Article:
Both NASA and the European Space Agency (ESA) have separately announced initiatives to explore the Moon’s subsurface caves and lava tubes. ESA has just called for innovative new exploration technology proposals that could be used to potentially probe miles of lunar caves and lava tubes. And NASA has recently put forth its Moon Diver proposal — an innovative rover that would descend into a pit on our Moon’s near side.
The hope among planetary scientists is that such subsurface structures are only the tip of the subterranean lunar iceberg . Such refuges will arguably be crucial if we are to permanently settle the Moon. That’s because the list of lunar surface hazards includes micrometeorites, extreme temperature cycling, high-energy protons from the solar wind, radiation from solar flares and the sun’s coronal mass ejections (CMEs), galactic cosmic rays, dust and the vacuum of space itself.
“You can escape all of that if you get below a couple of meters of rock,” James Ashley, a planetary scientist and systems engineer at NASA’s Jet Propulsion Laboratory (JPL), told me.
Where are such subsurface caves most likely to be located?
In volcanic areas of the lunar maria, planetary geologists have identified pits that could be related to the collapse of cavities such as lava tubes — where lava once flowed under the lunar surface, says ESA.
Japan’s Kaguya lunar orbiter spacecraft spotted three holes or pits that could act as windows into near side tubes, as I noted here previously. One found in Mare Tranquillitatis is only 350 km from the Apollo 11 landing site.
The Tranquillitatis pit is the size of an American football field and has a depth of a hundred meters, says Ashley. We can see into its subsurface real estate for 20 meters, but we don’t know if it continues, he says.
That’s where Moon Diver would help.
Moon Diver would be a 14-day lunar rover mission that would rappel down the cliff wall of the Tranquillitatis pit.
“It will go all the way down to the bottom and shine a flashlight to see if there is a cave down there and see how far back it goes,” said Ashley.
Such underground chambers have been the stuff of science fiction for a half-century or more. But what else might these freaks of geology provide? Here are a few ideas of how to best use these magmatic chambers.
Giant underground greenhouses.
Use existing lunar regolith (the Moon’s fine-grained surface layer) as a soil medium in which as wide a variety of plants and vegetables could be coaxed to grow. A greenhouse equipped with LEDs could, in theory, provide lunar residents and visitors with a plethora of fresh fruit and vegetables on which to keep them healthy in gravity that’s only a sixth that of Earth. Of course, how plants respond to this lack of gravity, different soil and led light is still being researched.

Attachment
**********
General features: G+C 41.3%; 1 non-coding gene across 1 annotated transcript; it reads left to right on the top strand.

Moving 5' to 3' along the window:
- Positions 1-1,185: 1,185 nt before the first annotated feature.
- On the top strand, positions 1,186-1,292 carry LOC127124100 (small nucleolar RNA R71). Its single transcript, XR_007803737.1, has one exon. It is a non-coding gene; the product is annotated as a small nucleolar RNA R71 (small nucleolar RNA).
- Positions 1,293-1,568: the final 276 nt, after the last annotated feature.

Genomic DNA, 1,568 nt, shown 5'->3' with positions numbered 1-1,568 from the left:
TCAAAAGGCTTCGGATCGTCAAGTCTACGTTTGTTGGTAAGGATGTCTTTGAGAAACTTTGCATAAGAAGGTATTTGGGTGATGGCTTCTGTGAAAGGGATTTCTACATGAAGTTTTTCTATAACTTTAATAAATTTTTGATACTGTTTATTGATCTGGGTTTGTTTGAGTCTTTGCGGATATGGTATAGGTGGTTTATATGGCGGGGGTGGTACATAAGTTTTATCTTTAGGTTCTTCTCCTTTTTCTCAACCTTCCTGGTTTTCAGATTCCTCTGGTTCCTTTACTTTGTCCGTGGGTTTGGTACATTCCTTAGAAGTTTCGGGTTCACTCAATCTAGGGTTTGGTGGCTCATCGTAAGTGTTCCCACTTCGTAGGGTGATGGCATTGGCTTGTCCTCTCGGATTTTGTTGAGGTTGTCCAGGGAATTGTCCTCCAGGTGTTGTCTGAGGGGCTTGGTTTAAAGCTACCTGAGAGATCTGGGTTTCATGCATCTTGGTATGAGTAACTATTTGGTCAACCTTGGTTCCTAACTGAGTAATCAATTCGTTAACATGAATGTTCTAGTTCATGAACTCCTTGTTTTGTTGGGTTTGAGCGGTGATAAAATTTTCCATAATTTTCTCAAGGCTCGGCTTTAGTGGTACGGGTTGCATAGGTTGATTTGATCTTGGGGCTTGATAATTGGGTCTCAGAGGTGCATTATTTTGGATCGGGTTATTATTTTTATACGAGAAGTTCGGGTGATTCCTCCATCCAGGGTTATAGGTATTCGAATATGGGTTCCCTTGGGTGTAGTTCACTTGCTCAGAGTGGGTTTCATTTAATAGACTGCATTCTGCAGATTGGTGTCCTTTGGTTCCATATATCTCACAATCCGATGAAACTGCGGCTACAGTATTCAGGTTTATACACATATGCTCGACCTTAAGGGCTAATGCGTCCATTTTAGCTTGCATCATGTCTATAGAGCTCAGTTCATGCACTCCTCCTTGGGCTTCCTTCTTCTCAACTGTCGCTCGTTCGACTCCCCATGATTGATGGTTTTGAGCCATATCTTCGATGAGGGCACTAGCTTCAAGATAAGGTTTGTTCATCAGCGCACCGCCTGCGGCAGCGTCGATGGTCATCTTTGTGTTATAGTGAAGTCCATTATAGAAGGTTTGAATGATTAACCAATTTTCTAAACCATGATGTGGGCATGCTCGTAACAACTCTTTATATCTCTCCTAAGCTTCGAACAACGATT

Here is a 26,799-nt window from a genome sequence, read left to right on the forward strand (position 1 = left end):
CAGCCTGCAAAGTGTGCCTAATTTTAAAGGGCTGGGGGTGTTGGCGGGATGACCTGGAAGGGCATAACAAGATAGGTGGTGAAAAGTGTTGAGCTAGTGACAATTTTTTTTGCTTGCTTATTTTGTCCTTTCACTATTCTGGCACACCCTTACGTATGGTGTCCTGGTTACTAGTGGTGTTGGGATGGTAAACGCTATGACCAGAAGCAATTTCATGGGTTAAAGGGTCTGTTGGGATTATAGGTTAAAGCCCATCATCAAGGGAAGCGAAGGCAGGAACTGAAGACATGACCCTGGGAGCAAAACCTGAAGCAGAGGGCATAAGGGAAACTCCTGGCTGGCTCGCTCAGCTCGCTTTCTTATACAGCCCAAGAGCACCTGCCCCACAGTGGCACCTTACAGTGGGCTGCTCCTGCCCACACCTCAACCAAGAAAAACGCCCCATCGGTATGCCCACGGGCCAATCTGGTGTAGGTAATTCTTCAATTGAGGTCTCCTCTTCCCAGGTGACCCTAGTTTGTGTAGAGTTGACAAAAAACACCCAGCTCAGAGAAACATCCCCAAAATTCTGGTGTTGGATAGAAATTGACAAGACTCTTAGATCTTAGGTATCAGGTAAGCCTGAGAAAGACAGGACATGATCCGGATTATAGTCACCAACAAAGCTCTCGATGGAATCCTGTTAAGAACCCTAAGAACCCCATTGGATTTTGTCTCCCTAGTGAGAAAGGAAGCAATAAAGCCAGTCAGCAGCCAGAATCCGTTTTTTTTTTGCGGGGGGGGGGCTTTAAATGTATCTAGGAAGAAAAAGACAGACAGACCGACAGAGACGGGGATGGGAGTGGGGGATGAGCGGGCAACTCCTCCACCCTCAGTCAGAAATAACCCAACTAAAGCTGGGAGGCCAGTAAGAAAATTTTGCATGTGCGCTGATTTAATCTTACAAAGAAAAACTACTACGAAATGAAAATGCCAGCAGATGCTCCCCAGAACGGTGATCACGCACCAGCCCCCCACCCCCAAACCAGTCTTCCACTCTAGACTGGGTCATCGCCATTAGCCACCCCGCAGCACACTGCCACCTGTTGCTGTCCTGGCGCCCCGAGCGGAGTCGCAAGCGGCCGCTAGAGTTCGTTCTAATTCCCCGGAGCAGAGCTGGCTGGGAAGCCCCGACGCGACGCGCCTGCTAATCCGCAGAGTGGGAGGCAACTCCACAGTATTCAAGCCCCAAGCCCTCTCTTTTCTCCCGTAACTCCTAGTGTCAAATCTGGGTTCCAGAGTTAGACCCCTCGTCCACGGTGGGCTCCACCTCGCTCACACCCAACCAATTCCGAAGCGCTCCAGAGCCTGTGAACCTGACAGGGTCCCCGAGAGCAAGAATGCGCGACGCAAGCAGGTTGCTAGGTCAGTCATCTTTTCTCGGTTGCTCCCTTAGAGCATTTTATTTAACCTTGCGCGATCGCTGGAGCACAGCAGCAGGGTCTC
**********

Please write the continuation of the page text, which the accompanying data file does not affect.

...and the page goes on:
Lava cave aquaculture farms.
This idea may be further down the road. But once explorers harness the Moon’s much talked about subsurface water, whether in the form of water ice from permanently shaded craters at the lunar poles; extracted from the subsurface; or even created artificially, then there’s no reason that lava caves couldn’t be used to farm tilapia, seaweed, kelp, krill, as well as other species of crustaceans.
Lava cave lunar hotel and spa
This would cater to space tourists looking to get a sense of the ancient morphology of the lunar subsurface, in a manner not unlike Earth-bound visitors to an Arctic ice hotel. The hotel’s rooms and suites would be safely protected in areas of the cave that would offer the most shelter from potential incoming radiation. However, the idea would be to use a lunar cave’s artificially-enclosed, natural openings as magnificent skylights under which guests could relax and dine. And during optimal times of the lunar cycle, the guests could even do some amateur stargazing.
Science and physics labs
These caves could be used as science labs to learn more about the geology and potential subsurface astrobiology of the moon itself. But they could also be used to conduct neutrino experiments and perhaps even as future sites of particle physics research.
High-tech centers of manufacturing
These tubes and caves would also make natural centers for lunar manufacturing both to sustain development on the Moon itself and for products that might have intrinsic value for future Mars exploration, or possibly even for shipment back to Earth. Whether manufacturing inside lunar caves is ultimately cost-effective might arguably depend on whether Earth to Moon transport costs will scale down as lunar scientific and commercial development ramp up.
How extensive are these underground chambers?
“It wouldn’t surprise me if we had km of multiple connected tunnels,” said Ashley. “The long term future of lunar exploration and space tourism is going to have to exploit these caves.”